Friday, February 24, 2012

IRS and Tech: Cudgel or Lever?

The National Taxpayer Advocate, Nina Olson, has a posse.  And for good reason. I attended the American Bar Association Tax Section mid-year meeting in San Diego last week and had the opportunity to hear Olson speak.  She wields statistics, legal provisions and specific taxpayer examples to show how the IRS has steadily de-personalized tax administration.  This has dramatically increased inequities for small business owners and lower income taxpayers.  Automated systems have replaced individual judgement and human contact throughout the IRS, while tax laws, regulations and guidance become more impenetrable.

The problem with technology at the IRS, according to Olson, is emphasis.  The relatively small technology budget has been primarily applied to enforcement and in creating a distance between taxpayers and individuals.  I asked about technologies to *improve* customer service, and Olson said that her office was starting to take some steps in that direction (e.g. video conferencing with taxpayers at remote Taxpayer Advocate offices), and that more needs to be done.  

She suggested putting together a conference of technologists and tax experts to discuss ways that technology could used on the taxpayer's behalf, and I think that there are a host of creative and capable consumer-facing companies in the Silicon Valley and Bay Area that could take up this task.  

What about an online tax dispute system, that reduces the barriers for a taxpayer challenging assessment? The IRS has a list of FAQs on its site, but what about a more comprehensive Q&A site, with technologies like Quora or to identify the relevant taxpayer issue?  These are just the tip of the iceberg, and I am confident that there are dozens of other technologies that could help cut through the complexity of tax law, if civic hackers and consumer internet entrepreneurs set their minds to the task.  

What do you think? Olson also now has a blog.  If you have ideas for technology and tax, you can let her know there, or post your comments here.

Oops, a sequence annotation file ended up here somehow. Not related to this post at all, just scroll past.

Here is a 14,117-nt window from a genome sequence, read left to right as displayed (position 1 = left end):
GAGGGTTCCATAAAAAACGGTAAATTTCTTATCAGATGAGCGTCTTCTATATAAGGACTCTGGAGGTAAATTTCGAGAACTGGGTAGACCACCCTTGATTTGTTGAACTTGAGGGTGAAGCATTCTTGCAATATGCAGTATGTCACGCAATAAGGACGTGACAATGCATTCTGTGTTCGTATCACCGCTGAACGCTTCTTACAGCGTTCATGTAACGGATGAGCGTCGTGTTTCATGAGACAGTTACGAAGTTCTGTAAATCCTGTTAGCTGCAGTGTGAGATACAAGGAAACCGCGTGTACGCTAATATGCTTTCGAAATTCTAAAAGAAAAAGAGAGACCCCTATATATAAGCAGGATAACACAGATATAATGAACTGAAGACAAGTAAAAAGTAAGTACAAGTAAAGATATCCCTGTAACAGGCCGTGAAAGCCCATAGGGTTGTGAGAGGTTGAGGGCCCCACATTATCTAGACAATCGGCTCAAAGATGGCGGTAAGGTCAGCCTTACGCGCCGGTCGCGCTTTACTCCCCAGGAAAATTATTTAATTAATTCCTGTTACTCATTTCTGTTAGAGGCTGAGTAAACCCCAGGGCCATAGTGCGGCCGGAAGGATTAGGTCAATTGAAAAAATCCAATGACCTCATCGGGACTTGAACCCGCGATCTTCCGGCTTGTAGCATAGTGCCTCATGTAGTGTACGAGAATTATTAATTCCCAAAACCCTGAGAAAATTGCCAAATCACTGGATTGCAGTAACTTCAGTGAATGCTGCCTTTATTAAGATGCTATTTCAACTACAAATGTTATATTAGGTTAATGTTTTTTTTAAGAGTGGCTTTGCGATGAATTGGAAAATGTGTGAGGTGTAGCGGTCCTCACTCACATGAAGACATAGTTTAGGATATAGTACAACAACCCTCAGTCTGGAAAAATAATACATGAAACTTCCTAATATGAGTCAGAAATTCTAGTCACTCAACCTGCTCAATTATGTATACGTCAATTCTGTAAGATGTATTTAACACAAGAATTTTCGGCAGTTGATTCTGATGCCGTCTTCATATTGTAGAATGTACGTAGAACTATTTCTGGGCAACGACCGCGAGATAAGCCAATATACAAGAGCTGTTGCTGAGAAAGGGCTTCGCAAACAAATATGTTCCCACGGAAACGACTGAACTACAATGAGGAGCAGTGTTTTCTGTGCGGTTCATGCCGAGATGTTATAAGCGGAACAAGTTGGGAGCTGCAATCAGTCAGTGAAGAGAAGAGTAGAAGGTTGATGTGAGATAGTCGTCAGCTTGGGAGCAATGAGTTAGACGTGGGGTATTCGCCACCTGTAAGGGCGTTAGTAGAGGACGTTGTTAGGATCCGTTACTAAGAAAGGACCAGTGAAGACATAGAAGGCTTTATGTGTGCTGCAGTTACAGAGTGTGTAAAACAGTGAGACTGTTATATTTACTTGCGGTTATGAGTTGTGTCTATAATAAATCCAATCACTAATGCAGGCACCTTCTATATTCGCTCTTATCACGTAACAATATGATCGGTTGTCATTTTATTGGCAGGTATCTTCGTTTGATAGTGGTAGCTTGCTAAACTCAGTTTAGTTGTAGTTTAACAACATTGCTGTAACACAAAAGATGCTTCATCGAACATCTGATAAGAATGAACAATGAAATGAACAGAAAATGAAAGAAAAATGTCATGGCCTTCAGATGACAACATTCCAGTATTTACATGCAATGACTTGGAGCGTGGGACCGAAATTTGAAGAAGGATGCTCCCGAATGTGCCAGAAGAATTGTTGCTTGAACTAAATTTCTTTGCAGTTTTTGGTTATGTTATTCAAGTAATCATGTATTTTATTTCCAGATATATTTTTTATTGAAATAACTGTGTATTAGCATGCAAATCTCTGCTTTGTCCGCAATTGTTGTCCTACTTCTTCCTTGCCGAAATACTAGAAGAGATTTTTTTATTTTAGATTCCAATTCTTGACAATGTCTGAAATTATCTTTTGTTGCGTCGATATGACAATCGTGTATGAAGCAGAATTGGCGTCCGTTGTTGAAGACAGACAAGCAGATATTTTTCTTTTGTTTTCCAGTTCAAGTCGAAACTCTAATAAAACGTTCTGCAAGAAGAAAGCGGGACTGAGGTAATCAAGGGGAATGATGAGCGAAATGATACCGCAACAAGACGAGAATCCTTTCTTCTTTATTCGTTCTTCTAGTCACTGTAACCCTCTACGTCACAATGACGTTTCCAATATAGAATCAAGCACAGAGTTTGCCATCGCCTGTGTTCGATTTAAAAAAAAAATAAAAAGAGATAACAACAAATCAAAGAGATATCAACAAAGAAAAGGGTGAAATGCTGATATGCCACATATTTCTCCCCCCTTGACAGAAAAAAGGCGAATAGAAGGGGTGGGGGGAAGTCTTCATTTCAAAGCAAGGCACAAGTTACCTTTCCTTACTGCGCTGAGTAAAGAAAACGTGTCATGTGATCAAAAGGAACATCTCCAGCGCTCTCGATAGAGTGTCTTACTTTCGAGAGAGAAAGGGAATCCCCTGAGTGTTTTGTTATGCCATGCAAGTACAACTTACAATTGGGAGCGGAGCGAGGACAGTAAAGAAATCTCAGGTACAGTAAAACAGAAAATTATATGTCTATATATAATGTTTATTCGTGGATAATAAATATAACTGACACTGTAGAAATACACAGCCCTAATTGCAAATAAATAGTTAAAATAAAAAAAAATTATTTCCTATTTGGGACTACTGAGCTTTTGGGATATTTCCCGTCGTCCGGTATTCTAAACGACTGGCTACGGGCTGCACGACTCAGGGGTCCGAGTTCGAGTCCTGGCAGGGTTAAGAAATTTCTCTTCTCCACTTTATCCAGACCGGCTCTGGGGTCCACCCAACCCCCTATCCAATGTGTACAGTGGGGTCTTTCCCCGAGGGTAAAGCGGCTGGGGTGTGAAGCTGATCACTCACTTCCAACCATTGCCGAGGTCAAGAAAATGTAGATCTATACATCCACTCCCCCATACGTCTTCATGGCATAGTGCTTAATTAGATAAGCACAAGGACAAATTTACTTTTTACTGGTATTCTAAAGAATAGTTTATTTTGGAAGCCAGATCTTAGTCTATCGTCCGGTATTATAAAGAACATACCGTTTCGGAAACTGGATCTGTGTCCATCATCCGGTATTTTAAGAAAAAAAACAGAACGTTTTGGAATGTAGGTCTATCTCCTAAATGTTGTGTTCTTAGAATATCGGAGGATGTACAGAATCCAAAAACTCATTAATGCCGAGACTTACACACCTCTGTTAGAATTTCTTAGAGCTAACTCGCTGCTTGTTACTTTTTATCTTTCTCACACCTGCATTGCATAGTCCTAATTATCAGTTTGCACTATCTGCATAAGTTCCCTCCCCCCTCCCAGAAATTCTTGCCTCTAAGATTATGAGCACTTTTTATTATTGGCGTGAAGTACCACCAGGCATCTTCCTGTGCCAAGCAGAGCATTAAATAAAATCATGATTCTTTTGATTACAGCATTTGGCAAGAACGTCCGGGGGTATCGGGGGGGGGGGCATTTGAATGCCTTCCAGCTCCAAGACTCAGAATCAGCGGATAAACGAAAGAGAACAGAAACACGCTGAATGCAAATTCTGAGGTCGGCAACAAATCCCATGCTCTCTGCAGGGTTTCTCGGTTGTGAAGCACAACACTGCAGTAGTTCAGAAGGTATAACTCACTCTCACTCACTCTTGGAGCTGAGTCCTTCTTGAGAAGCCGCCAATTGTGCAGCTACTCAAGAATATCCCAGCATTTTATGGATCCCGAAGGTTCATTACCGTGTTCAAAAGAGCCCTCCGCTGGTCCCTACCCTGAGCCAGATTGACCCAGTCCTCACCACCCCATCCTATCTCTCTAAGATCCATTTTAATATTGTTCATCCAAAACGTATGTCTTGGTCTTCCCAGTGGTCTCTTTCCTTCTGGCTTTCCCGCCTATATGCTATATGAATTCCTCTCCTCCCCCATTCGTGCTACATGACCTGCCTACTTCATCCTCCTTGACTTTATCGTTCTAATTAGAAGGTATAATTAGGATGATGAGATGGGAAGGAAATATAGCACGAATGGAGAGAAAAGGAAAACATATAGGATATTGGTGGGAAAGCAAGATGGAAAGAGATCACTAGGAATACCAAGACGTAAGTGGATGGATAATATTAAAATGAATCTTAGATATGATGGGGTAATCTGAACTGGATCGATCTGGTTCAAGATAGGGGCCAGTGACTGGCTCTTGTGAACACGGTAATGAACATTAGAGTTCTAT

Thursday, February 16, 2012

US Code in Standardized XML

Grant Vergottini has done it again.  He has converted the XML of the U.S. Code, published by the Law Revision Counsel, and converted it to a format (obscurely) called Akoma Ntoso, which is growing to be the basis for an international standard for legislation. (See his post here.)

Standards for their own sake have little meaning.  What we'd like is a standard that would allow easy sharing and comparison legislative information from various jurisdictions, while flexible enough to integrate the kinds of metadata that Jim Harper of the Cato Institute has called for.  By focusing on core structural elements, Grant has shown that translation between the different data formats is not only possible, but can be relatively straightforward. The U.S. legislative process is unique, as some experts at the House conference on legislative data pointed out.

True enough: every legislative process is, in some ways, unique. But there is enough overlap that a robust standard is possible.  We're still far off from having a "computable" body of legislation, but this is a major step forward for making the code machine readable.

Wednesday, February 15, 2012

Convert PDF to Text, HTML, Word...

I've put together a small demonstration site to convert pdfs to clean html: you can try it out here.  There are many caveats that go along with this (e.g. the current server is not very stable, it only works with javascript enabled browsers, only 5 documents at a time, limited size on each document, no OCR, etc.).  But I thought I'd get it out there for all the legal data fans to try it out and get a conversation started about data encoding. Do you have a favorite way of getting text out of pdfs?

PDF documents are the only available starting point for a lot of government legal information.  I've discussed some of the problems with this before, and suffice it to say that this is a recurring problem in legal informatics.  To extract useful metadata, and to make the documents web-accessible, it is usually necessary to convert the PDF to a more portable format. The devil is in the details.

While there are many programs available that make the conversion from pdf to text, html or MS Word, there are many trade-offs, the biggest of which is to preserve layout or to make it easier to extract metadata.  Most of the converters to html that I have found, for example, include a huge number of extra tags that clutter up the text, break up sentences and paragraphs and generally make it very hard to extract meaningful metadata from the document.

I've combined a couple of open source programs (pdf2text -> txt2html) and an open source tool to upload documents, to make this small site.  If you find it useful, or need to convert large volumes of pdf documents to clean html, get in touch.

Thursday, February 2, 2012

Roundup: House Legislative Data and Transparency

Many kudos to those who put together today's House Legislative Data & Transparency conference. I was impressed with the high-level and high-quality line-up of speakers and participants, and very grateful to the Committee on House Administration, which provided a livestreaming feed, and to all the Tweeters in the room and around the country who helped fill in the blanks (search: #ldtc).